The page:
I don’t believe that craving is necessarily evil. I believe that God made us as beings of desire. Without desire, what type of life would this be? Without desire, how would we know what we have need of? It is through desire that we find out the difference between what we want and what we need. Desire needs to be sanctified just as all things in our life must be. But, craving is not evil of itself. God, through His own desire,in some way “craved” to see us free from sin and death. Desire can lead to delight just as it can lead to death.
At one important point in my life, the Holy Spirit asked me this question:
What do you want more than anything else?
This was a turning point in my life because it helped me to identify my Spirit led desire to be like Christ.
But, desire can also lead us away from God.
In Numbers, chapter 11, we find the story of the Israelite’s trek through the wilderness after their release from Egyptian slavery.The Israelis possessed a huge problem at this point: they had not successfully answered the question posed to me by the Holy Spirit. They were still looking to temporary things to make them happy so they craved for those things.
“Who will give us meat to eat? We remember the fish which we ate freely in Egypt, the cucumbers, the melons, the leeks, the onions, and the garlic; but now our whole being is dried up; for there is nothing at all except this manna before our eyes!” 11:4-6
Other than the obvious bad breath, this craving also led to what the Israelis described as being “dried up.” They forgot that while they did eat things other than manna in Egypt, they also were slaves there. They lived a life of bondage and complained to God under the cruelty of their situation. Now, they were free from slavery but still complained. They had not yet become “big picture” people. They were still looking to temporary things to bring lasting peace. While we all need food and shelter in life, seeking to pull your worth and value from what you posses is a frustrating pursuit.
As a matter of fact, I believe that those who still seek possessions as their security in life do not yet know who God really is.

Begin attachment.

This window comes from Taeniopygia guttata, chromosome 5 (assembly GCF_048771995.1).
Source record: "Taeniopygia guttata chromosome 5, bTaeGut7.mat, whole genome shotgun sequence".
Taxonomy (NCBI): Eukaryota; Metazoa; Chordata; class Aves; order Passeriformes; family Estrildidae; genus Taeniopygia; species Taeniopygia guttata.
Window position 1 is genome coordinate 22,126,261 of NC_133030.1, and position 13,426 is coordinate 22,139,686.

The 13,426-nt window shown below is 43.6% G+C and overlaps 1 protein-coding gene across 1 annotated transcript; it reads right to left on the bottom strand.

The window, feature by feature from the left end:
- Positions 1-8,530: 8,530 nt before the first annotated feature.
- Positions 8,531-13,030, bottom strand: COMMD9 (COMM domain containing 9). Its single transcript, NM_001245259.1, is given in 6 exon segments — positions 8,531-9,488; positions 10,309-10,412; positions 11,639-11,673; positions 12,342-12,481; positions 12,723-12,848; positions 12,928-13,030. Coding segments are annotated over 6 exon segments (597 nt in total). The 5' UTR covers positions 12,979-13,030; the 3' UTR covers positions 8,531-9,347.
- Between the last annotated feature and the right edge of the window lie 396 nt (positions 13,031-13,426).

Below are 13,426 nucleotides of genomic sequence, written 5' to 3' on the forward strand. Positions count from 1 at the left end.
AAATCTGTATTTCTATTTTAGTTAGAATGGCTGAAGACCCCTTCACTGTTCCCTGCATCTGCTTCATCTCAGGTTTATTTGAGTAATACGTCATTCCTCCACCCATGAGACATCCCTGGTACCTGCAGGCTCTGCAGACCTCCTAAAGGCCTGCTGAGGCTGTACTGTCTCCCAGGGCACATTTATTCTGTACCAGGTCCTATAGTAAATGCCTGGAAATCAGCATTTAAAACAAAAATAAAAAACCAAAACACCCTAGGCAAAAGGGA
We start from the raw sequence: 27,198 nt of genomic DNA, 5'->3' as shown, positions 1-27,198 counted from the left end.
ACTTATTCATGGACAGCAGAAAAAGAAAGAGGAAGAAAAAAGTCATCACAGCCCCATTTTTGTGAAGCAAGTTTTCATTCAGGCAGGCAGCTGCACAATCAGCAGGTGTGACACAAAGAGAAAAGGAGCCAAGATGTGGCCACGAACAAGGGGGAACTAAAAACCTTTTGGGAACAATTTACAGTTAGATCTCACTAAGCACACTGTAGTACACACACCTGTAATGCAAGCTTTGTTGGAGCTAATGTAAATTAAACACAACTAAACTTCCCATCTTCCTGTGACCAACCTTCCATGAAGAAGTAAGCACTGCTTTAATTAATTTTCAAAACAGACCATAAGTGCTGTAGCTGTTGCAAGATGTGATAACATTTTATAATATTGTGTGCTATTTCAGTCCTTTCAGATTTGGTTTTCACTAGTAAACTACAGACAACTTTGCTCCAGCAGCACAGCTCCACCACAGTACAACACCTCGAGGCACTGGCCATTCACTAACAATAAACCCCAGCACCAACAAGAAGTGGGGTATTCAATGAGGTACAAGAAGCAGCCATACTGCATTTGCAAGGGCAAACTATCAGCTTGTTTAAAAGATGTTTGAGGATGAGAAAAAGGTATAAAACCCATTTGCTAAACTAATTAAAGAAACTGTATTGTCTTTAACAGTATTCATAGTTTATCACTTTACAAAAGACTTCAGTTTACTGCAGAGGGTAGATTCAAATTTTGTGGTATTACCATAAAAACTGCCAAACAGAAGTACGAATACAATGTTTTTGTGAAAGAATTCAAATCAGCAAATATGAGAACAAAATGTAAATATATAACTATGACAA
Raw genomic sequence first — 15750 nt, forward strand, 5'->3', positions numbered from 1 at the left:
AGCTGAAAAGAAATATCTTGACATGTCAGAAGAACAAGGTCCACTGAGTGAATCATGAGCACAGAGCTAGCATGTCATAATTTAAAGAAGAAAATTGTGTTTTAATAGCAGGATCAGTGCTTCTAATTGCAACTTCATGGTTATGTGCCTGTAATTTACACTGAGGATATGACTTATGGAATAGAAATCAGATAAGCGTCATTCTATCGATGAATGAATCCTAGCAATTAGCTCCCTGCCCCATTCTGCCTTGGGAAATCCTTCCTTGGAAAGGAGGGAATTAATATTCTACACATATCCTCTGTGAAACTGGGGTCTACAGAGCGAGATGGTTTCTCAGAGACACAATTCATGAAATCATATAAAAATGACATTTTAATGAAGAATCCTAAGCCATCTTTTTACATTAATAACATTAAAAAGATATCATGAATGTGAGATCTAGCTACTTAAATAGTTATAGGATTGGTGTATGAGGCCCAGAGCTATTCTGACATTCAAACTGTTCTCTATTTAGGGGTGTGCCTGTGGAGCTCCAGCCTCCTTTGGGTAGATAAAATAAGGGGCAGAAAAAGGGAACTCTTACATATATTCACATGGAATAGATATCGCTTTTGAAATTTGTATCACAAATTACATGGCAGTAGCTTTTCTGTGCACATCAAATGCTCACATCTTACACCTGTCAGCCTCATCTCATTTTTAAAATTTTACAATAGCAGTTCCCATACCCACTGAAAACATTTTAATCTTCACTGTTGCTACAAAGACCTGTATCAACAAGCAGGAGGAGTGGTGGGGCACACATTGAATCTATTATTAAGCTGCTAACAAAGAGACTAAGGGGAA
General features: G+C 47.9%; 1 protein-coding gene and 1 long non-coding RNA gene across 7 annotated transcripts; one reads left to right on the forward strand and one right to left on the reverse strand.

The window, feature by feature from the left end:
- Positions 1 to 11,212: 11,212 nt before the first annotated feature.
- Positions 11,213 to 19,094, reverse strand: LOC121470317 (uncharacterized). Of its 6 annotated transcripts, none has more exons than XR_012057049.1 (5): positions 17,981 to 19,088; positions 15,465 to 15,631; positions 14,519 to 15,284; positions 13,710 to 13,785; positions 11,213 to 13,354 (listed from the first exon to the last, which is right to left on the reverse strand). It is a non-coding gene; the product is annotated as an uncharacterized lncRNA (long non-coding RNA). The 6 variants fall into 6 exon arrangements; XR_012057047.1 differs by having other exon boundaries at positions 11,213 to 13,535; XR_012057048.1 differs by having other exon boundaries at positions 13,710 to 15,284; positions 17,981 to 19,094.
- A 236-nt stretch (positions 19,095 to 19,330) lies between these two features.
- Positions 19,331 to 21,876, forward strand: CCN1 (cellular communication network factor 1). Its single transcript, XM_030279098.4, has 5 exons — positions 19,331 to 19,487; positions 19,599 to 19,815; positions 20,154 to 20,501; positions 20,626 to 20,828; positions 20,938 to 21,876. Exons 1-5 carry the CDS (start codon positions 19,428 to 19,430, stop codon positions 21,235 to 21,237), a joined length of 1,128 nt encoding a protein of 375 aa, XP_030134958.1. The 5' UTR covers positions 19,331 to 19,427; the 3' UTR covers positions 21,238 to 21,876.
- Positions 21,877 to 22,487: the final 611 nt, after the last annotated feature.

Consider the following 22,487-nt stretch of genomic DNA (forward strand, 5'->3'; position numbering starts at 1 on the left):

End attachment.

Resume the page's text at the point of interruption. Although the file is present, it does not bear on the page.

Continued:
Once you see God for who He really is, your search to find meaning in other things ceases.
The love and power of God provides security for us in this life and the next. Unless you really know that, craving for “things” dominates your energy and thinking, causing a general lack of peace. Most people want to get to the place in which they will never experience lack again but does such a place truly exist?
Let’s see what the apostle Paul said about this:
“Not that I speak in regard to need, for I have learned in whatever state I am, to be content: I know how to be abased, and I know how to abound. Everywhere and in all things I have learned both to be full and to be hungry, both to abound and to suffer need. I can do all things through Christ who strengthens me” Philippians 4:11-13
Paul stated that he had been in states of abounding and states of abasing. He had learned to be content. This contentment came through Christ. But, Paul said that he had learned to be content and to crave at the same time. He craved for what made Him content: Jesus Christ.
In Numbers 11, God answered the Israelis prayer by giving them meat to eat in a miraculous fashion. After eating, the wrath of God was upon them and many of them died. They named the place that they buried the “cravers of meat” Kibroth Hattaavah, which means, “graves of craving.”
Don’t let your craving dig a grave for you! Do you know the difference between what you “want” and what you “need?” Have you answered the question, “What do I want more than anything else?”
If Christ is not the answer to these questions, you will live outside of the “big picture” of true contentment. What you obtain will never be enough for you.
You can get what you want and not want what you got!
Craving and contentment find their meaning and satisfaction in Christ alone.